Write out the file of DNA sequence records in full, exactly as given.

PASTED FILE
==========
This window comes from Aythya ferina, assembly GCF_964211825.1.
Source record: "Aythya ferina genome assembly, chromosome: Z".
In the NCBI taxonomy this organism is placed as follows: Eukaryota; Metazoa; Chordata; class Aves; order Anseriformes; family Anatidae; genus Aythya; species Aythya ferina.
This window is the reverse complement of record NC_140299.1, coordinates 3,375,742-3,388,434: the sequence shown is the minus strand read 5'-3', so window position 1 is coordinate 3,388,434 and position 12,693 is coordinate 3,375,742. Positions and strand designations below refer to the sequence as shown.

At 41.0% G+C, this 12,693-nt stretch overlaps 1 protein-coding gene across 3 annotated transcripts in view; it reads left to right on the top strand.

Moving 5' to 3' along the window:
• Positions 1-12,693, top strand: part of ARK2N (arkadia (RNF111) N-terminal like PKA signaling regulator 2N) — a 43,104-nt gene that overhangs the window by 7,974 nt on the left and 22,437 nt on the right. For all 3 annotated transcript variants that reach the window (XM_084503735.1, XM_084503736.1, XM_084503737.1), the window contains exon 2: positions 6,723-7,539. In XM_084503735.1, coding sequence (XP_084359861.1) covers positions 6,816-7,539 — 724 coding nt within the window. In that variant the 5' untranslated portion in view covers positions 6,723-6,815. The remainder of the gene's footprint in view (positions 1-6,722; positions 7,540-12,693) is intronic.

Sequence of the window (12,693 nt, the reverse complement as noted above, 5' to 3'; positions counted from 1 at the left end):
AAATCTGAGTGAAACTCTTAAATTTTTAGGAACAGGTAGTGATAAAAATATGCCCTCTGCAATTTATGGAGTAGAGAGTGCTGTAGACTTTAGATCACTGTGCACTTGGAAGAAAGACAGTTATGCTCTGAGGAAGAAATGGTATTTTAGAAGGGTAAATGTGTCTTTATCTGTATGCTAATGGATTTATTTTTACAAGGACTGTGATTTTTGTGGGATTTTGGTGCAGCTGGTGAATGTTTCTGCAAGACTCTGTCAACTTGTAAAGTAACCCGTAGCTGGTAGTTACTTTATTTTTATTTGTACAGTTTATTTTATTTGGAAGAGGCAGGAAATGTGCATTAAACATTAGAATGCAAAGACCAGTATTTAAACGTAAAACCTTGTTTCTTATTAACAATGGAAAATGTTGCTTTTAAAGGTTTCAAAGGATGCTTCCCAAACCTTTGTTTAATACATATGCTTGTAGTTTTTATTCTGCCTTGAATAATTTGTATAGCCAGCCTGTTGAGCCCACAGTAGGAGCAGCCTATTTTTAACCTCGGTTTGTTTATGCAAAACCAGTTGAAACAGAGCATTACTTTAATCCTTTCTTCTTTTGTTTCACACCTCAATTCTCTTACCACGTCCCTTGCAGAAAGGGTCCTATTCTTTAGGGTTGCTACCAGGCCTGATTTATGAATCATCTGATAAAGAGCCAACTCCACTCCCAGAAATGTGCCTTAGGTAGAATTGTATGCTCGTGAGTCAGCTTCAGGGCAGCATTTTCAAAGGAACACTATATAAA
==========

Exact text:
This window comes from Aythya ferina, assembly GCF_964211825.1.
Source record: "Aythya ferina genome assembly, chromosome: Z".
In the NCBI taxonomy this organism is placed as follows: Eukaryota; Metazoa; Chordata; class Aves; order Anseriformes; family Anatidae; genus Aythya; species Aythya ferina.
This window is the reverse complement of record NC_140299.1, coordinates 3,375,742-3,388,434: the sequence shown is the minus strand read 5'-3', so window position 1 is coordinate 3,388,434 and position 12,693 is coordinate 3,375,742. Positions and strand designations below refer to the sequence as shown.

At 41.0% G+C, this 12,693-nt stretch overlaps 1 protein-coding gene across 3 annotated transcripts in view; it reads left to right on the top strand.

Moving 5' to 3' along the window:
• Positions 1-12,693, top strand: part of ARK2N (arkadia (RNF111) N-terminal like PKA signaling regulator 2N) — a 43,104-nt gene that overhangs the window by 7,974 nt on the left and 22,437 nt on the right. For all 3 annotated transcript variants that reach the window (XM_084503735.1, XM_084503736.1, XM_084503737.1), the window contains exon 2: positions 6,723-7,539. In XM_084503735.1, coding sequence (XP_084359861.1) covers positions 6,816-7,539 — 724 coding nt within the window. In that variant the 5' untranslated portion in view covers positions 6,723-6,815. The remainder of the gene's footprint in view (positions 1-6,722; positions 7,540-12,693) is intronic.

Sequence of the window (12,693 nt, the reverse complement as noted above, 5' to 3'; positions counted from 1 at the left end):
AAATCTGAGTGAAACTCTTAAATTTTTAGGAACAGGTAGTGATAAAAATATGCCCTCTGCAATTTATGGAGTAGAGAGTGCTGTAGACTTTAGATCACTGTGCACTTGGAAGAAAGACAGTTATGCTCTGAGGAAGAAATGGTATTTTAGAAGGGTAAATGTGTCTTTATCTGTATGCTAATGGATTTATTTTTACAAGGACTGTGATTTTTGTGGGATTTTGGTGCAGCTGGTGAATGTTTCTGCAAGACTCTGTCAACTTGTAAAGTAACCCGTAGCTGGTAGTTACTTTATTTTTATTTGTACAGTTTATTTTATTTGGAAGAGGCAGGAAATGTGCATTAAACATTAGAATGCAAAGACCAGTATTTAAACGTAAAACCTTGTTTCTTATTAACAATGGAAAATGTTGCTTTTAAAGGTTTCAAAGGATGCTTCCCAAACCTTTGTTTAATACATATGCTTGTAGTTTTTATTCTGCCTTGAATAATTTGTATAGCCAGCCTGTTGAGCCCACAGTAGGAGCAGCCTATTTTTAACCTCGGTTTGTTTATGCAAAACCAGTTGAAACAGAGCATTACTTTAATCCTTTCTTCTTTTGTTTCACACCTCAATTCTCTTACCACGTCCCTTGCAGAAAGGGTCCTATTCTTTAGGGTTGCTACCAGGCCTGATTTATGAATCATCTGATAAAGAGCCAACTCCACTCCCAGAAATGTGCCTTAGGTAGAATTGTATGCTCGTGAGTCAGCTTCAGGGCAGCATTTTCAAAGGAACACTATATAAA